Genetic study rekindles the myth of the drunken elephants
New research from a team of Canadian anthropologists is suggesting a famously debunked story about drunken elephants may have a kernel of truth in it after all. The researchers investigated a number of mammals for the presence of a genetic mutation linked to enhanced ethanol metabolism, finding very few animals actually have the ability to quickly process alcohol.
Back in 2005 a team of biologists from the University of Bristol purported to debunk a common amusing anecdote. The oft-told story recounted African elephants seeking out fallen fruit from the malura tree. The naturally sweet fruit is known to ferment quickly when it falls to the ground, reaching around three percent ethanol concentration after just a few days.
Accounts of drunk elephants storming through villages were commonly shared for decades, until the Bristol team published a study finding it would be nearly impossible for the large mammals to consume enough fermented fruit to reach an intoxicated state. The 2005 study suggested the anecdotal tales were simply a case of anthropomorphism, with human characteristics projected onto the animals.
However, a new study is suggesting that the previous research may be a victim of its own set of anthropomorphic prejudices, calculating intoxication based on rates of ethanol metabolism unique to human beings.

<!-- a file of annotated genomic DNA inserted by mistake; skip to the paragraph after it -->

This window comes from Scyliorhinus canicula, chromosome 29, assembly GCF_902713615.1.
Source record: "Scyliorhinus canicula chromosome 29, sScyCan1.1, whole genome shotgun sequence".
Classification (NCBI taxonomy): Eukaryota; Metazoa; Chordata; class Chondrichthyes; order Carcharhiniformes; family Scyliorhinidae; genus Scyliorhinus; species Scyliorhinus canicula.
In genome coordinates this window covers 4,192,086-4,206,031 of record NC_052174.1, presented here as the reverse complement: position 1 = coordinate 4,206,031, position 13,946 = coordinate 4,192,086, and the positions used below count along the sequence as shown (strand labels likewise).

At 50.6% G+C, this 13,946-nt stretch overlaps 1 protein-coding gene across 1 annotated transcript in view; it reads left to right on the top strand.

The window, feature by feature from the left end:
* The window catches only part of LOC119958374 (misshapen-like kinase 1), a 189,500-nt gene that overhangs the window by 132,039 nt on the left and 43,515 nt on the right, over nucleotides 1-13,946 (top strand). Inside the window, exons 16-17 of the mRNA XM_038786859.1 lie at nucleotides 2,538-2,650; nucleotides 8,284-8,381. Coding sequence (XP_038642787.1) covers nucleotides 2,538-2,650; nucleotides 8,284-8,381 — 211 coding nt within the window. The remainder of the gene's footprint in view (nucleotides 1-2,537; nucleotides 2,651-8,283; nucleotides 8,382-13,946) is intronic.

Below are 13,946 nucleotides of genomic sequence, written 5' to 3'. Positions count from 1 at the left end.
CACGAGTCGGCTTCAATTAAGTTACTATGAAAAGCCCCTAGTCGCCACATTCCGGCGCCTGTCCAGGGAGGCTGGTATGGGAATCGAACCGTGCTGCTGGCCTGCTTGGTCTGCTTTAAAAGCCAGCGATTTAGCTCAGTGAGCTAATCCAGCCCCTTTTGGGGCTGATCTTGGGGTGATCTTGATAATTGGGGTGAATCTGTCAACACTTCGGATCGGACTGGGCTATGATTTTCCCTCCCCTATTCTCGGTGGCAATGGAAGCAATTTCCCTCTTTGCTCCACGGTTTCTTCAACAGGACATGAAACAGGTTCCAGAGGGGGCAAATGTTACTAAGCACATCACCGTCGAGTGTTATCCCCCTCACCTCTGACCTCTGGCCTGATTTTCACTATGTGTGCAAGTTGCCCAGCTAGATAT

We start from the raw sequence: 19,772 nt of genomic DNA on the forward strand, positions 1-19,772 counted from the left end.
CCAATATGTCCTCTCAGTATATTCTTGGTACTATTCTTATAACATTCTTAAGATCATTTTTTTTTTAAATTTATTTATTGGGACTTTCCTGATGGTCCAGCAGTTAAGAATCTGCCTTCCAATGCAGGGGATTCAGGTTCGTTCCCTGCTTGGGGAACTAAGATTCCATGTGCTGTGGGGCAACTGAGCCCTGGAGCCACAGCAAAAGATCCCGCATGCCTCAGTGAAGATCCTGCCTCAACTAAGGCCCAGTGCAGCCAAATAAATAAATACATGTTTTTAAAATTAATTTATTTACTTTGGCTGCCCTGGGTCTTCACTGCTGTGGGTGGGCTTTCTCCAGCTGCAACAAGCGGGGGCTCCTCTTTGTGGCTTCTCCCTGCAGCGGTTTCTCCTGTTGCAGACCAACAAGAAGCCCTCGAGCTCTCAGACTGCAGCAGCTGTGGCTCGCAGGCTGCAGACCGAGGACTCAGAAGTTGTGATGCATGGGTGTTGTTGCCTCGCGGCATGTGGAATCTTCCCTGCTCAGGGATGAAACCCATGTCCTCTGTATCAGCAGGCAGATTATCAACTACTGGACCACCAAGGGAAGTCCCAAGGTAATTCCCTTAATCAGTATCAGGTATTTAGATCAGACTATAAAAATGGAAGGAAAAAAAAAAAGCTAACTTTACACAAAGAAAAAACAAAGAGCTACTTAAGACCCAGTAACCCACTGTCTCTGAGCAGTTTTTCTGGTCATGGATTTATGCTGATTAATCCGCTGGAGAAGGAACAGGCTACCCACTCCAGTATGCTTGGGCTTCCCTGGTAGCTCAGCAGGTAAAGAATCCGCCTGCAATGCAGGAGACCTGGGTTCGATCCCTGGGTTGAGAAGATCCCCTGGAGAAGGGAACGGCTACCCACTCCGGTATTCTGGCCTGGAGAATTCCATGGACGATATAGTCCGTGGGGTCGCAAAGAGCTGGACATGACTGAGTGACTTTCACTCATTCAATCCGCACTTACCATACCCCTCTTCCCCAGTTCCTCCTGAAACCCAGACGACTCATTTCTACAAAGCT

The new study focused on a gene called ADH7. This gene is known to produce an enzyme that metabolizes ethanol. While the gene itself is present in a great deal of mammals, the study identifies a mutation in the gene can be found which improves the efficacy of ethanol metabolism 40-fold.
The mutation is thought to have occurred sometime around 10 million years ago, when we moved down from the trees and came across a great deal more fermented fruit on the ground. This mutation was necessary in order to be able to eat more of the fruit without becoming inebriated and vulnerable to predators.
Mammals sharing a common lineage all still have this mutated version of ADH7, including gorillas and chimpanzees. The mutation was also seen in a lineage of fruit bats, obviously evolving the necessity to be able to eat fermenting fruit without getting too drunk to fly. And, strangely enough, the mutation was found in koalas. The presence of the mutation in koalas is suggested to help the animals process certain toxins present in eucalyptus leaves.
The implication of the new study is the anecdotal drunk elephant story may not be so apocryphal after all. Mareike Janiak, an anthropologist from the University of Calgary working on the new research suggests the study is not designed to prove the drunk elephant story true, but instead serves to remind people that we need to be cautious when we extrapolate human metabolic functions to animals.
"If you can't metabolize ethanol very quickly, you are more likely to feel the effects of it or have a lower threshold of how much you can consume," says Janiak. "We're not proving that the stories are true, but we're casting doubt on the previous debunkings. The anecdotes could be true."
The new study was published in the journal Biology Letters.